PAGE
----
Housing, Trailering, NSAIDs
Horses that live outside and are allowed to graze at will have fewer ulcers than horses that are stalled. One study found that horses that were brought into stalls after living outside developed gastric ulcers, some in as little as 24 hours.
Trailering horses causes stress that leads to gastric ulcers. An interesting fact found during this study was that not only did the horses that were transported during the study develop ulcers, but so did those horses that were left behind. Seems as though everyone got stressed. This stress can lead to increased cortisol levels, decreased blood flow to the stomach, and reduced hay intake, all of which contribute to gastric ulceration.
Non-steroidal anti-inflammatory drugs (NSAIDs) are notorious for causing stomach ulcers in all species. They reduce protective prostaglandins, decrease mucus production, and interfere with proper blood flow to the stomach.
Horses will display a variety of clinical signs in response to gastric ulcers. These can range from being off feed to knocking down rails in the jump off. Each horse will have a different tolerance and can make recognizing the signs difficult. Below is a list of some of the more typical signs associated with gastric ulcers.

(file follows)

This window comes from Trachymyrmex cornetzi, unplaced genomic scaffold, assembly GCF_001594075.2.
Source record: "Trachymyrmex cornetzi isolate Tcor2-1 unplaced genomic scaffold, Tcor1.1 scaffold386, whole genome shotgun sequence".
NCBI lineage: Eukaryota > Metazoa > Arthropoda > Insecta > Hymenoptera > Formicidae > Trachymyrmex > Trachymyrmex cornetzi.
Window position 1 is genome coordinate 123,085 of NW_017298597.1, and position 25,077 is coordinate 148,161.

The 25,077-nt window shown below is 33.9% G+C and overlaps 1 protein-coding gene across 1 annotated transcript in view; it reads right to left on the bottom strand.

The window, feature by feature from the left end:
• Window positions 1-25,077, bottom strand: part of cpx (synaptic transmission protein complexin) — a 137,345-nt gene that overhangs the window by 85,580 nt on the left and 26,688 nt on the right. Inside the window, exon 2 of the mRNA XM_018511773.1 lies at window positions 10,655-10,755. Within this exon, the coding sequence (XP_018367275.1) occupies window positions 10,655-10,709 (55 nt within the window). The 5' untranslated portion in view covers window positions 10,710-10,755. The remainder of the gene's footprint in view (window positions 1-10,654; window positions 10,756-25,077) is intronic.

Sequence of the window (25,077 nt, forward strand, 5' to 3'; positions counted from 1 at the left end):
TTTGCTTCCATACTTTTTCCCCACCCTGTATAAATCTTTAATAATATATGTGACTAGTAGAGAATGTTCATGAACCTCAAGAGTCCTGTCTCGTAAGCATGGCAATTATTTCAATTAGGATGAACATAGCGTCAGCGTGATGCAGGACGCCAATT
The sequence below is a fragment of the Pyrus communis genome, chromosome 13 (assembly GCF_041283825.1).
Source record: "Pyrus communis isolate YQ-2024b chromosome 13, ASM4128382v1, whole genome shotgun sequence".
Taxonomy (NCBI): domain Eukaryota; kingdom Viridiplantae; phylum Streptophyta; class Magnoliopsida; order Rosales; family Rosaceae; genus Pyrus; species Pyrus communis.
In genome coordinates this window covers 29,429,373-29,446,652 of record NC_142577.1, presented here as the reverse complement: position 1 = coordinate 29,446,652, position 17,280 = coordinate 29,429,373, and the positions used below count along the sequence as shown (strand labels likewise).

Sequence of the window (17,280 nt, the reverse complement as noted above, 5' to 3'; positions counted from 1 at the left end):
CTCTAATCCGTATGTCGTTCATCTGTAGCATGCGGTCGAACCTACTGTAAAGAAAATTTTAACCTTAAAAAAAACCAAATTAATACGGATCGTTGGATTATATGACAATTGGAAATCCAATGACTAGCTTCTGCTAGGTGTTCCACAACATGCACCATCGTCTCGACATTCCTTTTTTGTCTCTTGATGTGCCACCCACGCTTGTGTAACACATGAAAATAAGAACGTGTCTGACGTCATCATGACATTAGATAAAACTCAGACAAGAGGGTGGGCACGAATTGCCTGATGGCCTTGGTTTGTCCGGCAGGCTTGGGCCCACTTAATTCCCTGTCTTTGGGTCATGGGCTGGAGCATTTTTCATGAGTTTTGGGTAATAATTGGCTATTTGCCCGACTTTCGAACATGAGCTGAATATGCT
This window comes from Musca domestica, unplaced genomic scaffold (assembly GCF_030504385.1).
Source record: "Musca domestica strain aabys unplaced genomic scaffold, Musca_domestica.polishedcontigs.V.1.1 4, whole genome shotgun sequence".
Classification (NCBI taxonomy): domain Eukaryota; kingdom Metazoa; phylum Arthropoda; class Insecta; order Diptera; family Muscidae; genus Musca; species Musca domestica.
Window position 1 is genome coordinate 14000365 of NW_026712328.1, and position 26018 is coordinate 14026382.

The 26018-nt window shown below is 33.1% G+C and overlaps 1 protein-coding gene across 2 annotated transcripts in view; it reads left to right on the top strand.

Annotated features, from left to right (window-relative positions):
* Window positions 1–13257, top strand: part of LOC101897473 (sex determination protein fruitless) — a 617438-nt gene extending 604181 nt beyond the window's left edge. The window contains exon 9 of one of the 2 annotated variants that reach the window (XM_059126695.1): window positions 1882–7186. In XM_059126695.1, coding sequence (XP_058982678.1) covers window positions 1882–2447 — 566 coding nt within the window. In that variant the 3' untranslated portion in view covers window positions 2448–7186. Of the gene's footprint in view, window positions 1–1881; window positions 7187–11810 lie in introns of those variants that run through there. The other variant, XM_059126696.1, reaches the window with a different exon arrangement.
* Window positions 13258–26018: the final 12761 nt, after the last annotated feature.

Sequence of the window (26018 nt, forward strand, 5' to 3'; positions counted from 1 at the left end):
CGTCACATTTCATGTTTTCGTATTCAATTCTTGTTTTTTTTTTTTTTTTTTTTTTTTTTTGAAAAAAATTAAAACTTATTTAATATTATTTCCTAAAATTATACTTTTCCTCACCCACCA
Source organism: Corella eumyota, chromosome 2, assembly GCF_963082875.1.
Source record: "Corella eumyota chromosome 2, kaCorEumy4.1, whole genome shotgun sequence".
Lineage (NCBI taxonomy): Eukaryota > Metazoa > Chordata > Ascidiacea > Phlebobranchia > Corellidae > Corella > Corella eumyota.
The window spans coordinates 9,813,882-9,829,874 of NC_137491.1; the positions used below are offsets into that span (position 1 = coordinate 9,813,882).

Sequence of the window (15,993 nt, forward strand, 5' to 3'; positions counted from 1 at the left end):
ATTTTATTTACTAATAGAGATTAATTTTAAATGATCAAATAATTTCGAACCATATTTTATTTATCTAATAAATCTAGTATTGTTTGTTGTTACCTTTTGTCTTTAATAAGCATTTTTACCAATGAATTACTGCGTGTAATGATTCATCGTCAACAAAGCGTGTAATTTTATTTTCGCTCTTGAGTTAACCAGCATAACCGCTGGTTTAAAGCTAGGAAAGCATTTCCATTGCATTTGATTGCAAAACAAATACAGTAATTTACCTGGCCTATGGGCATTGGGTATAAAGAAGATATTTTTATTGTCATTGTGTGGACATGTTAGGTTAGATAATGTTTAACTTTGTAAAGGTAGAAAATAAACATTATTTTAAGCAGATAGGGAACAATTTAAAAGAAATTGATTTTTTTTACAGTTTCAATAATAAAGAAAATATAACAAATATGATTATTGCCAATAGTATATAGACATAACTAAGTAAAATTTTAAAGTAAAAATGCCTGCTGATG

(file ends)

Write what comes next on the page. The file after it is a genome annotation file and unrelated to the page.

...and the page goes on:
Although the clinical signs of EGUS may be hard to recognize, diagnosis is quite simple. An endoscopic examination will reveal whether or not your horse has ulcers. The procedure is done under standing sedation on an outpatient basis. It is imperative that you follow your TEVA veterinarian’s recommendations and advice for fasting your horse prior to the procedure. If the stomach is full of food or water, there is no way to see whether or not there are ulcers. Some clinics prefer that you drop your horse off the night before so that they can ensure that he is properly fasted.
Ulcers are graded on a zero to three basis. Grade Zero means there are no signs of ulceration. Grade One means that there is a single to a few, small lesions present. Grade Two means multiple lesions up to medium sized are present. Grade Three means there are extensive, coalescing, deep ulcers, possibly bleeding, present.